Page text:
Kazumasa Nagai
Osaka, Japan, 1929
Who’s Who
Kazumasa Nagai is a master of Japanese graphic design and an acclaimed graphic artist.

He started studying sculpture at Geidai—Geijutsu Daigaku (National University of Arts) in Tokyo, from which he withdrew in 1951 due to health problems. The same year he was hired at Daiwabo Co., a textile manufacturing company where he was in charge of advertising, and so began his career as a graphic designer.

In 1952 he co-founded—with Ikko Tanaka, and two others—the A-Club in Osaka that organized study meetings for local designers. In 1953 he also joined the JAAC (Japan Advertising Artists Club), that strongly contributed to establish the social importance of graphic design in post-war Japan.

In 1959 he joined the 21 Association in Tokyo, a pioneering gathering of talented designers that met together on the 21st day of each month to discuss about graphic design, modern architecture, cinema, and typography. The year later he participated in the launching of the NDC (Nippon Design Center), a leading organization aimed to improve the quality of Japanese graphic design through collaboration with major companies. He designed the official mark of the center that is still used today.

During the 1960s, he designed some beautiful posters for Nikkor—the brand of lenses produced by Nikon Corporation—based on rigorous geometry and optical perception. Author of numerous excellent marks, in 1965 he designed the logotype of Asahi Breweries, the largest beer producer in Japan. In 1966 the mark he designed for Sapporo ’72 Winter Olympics was selected as the winner of a closed competition in which participated some of the best Japanese graphic designers of that time. In 1973 he designed the mark and official posters for Expo ’75 in Okinawa.

During his long career, he moved from a Gestalt-oriented graphic design to figurative and symbolic illustration dedicated to nature started in 1987 with the series “Japan” and culminated with the copperplate engravings titled “Life.” In 2014 he collaborated with Issey Miyake’s Pleats Please, developing a fashion collection and showroom exhibition.

Member of JAAC (Japan Advertising Artists Club) since 1953. Founding Member of NDC (Nippon Design Center) in 1959, he was its President from 1975 to 1986, Vice-President until 2001, and Senior Executive Advisor until today. Member of Tokyo ADC (Art Directors Club) since 1965. Member of AGI (Alliance Graphique Internationale) since 1966. President of JAGDA (Japan Graphic Designers Association) from 1994 to 2000, he is now its Special Adviser. Chairman of the Japan Design Committee. Past-Member of JIDF (Japan Inter-Design Forum).

He was awarded prestigious recognitions including the Art Encouragement Prize from the Japan Ministry of Education in 1988, the Medal of Honor with Purple Ribbon in 1989, the Mainichi Design Prize—the most prestigious Japanese design award—in 1994, Tokyo ADC (Art Directors Club) Grand Prize in 1996, the Order of the Rising Sun (4th Class, Gold Rays with Rosette) and the Yusaku Kamakura Design Award in 1999, the JAGDA Award in 2009, and many others including numerous Gold Prize and Grand Prix from the International Biennale of Brno, Helsinki, Kharkiv, Moscow, Warsaw, Xalapa, and Zagreb.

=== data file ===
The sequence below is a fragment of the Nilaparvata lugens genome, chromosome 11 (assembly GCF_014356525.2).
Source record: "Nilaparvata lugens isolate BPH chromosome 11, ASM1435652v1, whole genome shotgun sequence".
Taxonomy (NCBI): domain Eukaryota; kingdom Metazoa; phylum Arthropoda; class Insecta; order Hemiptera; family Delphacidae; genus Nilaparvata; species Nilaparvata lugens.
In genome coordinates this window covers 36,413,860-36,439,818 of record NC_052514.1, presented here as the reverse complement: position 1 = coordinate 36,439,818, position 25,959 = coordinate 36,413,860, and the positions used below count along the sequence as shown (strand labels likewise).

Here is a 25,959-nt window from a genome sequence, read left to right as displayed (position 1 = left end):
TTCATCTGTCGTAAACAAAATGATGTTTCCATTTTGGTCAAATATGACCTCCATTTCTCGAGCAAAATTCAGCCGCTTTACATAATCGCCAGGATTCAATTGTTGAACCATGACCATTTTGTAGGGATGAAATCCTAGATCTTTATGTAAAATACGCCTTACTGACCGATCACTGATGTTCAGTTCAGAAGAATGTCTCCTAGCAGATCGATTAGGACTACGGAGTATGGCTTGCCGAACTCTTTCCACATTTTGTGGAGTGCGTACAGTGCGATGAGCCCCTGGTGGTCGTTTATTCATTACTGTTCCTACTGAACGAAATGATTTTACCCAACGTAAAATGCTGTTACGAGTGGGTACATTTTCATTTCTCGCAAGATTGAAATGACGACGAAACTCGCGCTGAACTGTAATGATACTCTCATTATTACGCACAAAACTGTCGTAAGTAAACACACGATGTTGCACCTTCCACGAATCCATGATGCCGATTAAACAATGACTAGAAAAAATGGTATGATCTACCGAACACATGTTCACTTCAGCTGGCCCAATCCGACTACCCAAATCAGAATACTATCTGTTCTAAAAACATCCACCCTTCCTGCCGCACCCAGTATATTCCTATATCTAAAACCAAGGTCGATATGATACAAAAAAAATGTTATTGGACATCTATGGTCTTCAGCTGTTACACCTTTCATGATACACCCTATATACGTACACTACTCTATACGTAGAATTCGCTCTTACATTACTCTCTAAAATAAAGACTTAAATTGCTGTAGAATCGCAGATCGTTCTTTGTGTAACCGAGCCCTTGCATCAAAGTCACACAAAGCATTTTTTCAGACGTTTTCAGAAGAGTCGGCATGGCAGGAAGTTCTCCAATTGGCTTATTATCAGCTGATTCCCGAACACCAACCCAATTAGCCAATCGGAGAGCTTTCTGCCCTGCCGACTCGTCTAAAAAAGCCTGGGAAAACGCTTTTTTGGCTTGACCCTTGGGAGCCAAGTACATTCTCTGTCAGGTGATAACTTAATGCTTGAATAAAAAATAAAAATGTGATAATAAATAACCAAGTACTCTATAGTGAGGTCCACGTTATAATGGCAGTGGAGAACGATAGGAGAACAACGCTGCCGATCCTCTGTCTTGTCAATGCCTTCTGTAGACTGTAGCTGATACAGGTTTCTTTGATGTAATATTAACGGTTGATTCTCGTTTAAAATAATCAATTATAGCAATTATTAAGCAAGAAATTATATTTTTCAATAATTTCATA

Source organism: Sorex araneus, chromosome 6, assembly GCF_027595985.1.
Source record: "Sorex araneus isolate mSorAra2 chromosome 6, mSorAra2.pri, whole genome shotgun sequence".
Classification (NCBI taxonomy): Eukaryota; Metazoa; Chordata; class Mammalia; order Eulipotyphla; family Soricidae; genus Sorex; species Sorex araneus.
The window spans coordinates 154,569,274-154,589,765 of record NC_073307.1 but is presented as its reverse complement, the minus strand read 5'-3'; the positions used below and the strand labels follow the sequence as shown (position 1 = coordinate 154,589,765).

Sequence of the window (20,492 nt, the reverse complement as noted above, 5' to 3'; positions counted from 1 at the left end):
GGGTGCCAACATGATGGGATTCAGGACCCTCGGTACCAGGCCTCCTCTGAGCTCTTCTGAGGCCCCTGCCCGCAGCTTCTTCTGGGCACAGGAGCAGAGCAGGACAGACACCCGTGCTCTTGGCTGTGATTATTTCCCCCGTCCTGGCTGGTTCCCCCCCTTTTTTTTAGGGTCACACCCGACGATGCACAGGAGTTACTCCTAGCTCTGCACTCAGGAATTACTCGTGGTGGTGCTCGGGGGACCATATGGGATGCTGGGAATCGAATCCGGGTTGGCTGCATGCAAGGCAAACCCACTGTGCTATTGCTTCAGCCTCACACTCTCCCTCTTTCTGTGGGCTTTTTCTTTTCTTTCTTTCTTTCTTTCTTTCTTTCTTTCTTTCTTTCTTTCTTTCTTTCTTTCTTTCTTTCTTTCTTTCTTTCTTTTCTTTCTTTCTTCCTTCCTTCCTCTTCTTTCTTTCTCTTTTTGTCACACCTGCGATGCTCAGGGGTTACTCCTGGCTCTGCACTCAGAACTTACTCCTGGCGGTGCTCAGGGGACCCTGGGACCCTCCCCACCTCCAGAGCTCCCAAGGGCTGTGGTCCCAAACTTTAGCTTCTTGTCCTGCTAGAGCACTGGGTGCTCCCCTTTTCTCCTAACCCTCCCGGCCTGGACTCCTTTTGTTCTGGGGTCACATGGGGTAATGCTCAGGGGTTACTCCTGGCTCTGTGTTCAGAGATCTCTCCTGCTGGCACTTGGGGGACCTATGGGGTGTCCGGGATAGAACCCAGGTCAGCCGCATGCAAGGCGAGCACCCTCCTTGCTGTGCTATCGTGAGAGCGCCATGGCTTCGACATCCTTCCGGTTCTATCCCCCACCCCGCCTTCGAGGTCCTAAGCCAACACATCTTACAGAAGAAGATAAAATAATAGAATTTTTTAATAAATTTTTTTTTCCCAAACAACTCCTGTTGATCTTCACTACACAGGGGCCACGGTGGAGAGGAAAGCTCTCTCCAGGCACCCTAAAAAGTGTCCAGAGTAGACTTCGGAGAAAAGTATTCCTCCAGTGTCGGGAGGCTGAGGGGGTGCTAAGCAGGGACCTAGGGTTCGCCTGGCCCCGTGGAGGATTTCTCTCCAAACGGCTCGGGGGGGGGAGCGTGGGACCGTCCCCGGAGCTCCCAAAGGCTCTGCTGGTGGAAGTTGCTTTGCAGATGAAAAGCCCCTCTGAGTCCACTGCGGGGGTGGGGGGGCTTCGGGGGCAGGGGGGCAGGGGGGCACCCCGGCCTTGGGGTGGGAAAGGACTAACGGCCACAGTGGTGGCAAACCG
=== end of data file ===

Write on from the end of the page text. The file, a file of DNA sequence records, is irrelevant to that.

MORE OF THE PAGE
His work is part of the permanent collection of major museums including the MoMA (Museum of Modern Art) in New York City, Die Neue Sammlung in Munich, the MOMAT (Museum of Modern Art, Tokyo), and the MOMAK (Museum of Modern Art, Kyoto). In 1964 he participated in Documenta III, Kassel.

Enjoy your reading,

 “Design is created on an equal balance of three areas: economy, sociology, and culture. It cannot favor one over the others.”

 “No matter how much technology advances and how many things change, communication is the act of a human being passing information to another human being.”

 “Posters are the form of expression that is closest to painting. They are readily familiar even to laypersons. With a natural combination of words and images they have a powerful persuasive ability.”

 “The aim was to create advertisements that served both as a design movement and that actually improved the advertising culture.”

 “The decision to hold the exhibitions in department stores rather than art galleries was extremely important for establishing the social position of graphic design.”

 “Without applying the Japanese traditions which had been so assiduously constructed […] there was no hope of raising the level of Japanese design.”

Published Feb 10, 2014
Recorded Sep 27, 2013
What did you want to do when you were growing up?
I wanted to be able to make something, for instance paintings, sculptures or architecture.

What was your favorite subject at school?
Japanese and Art.

When and how did your professional career start?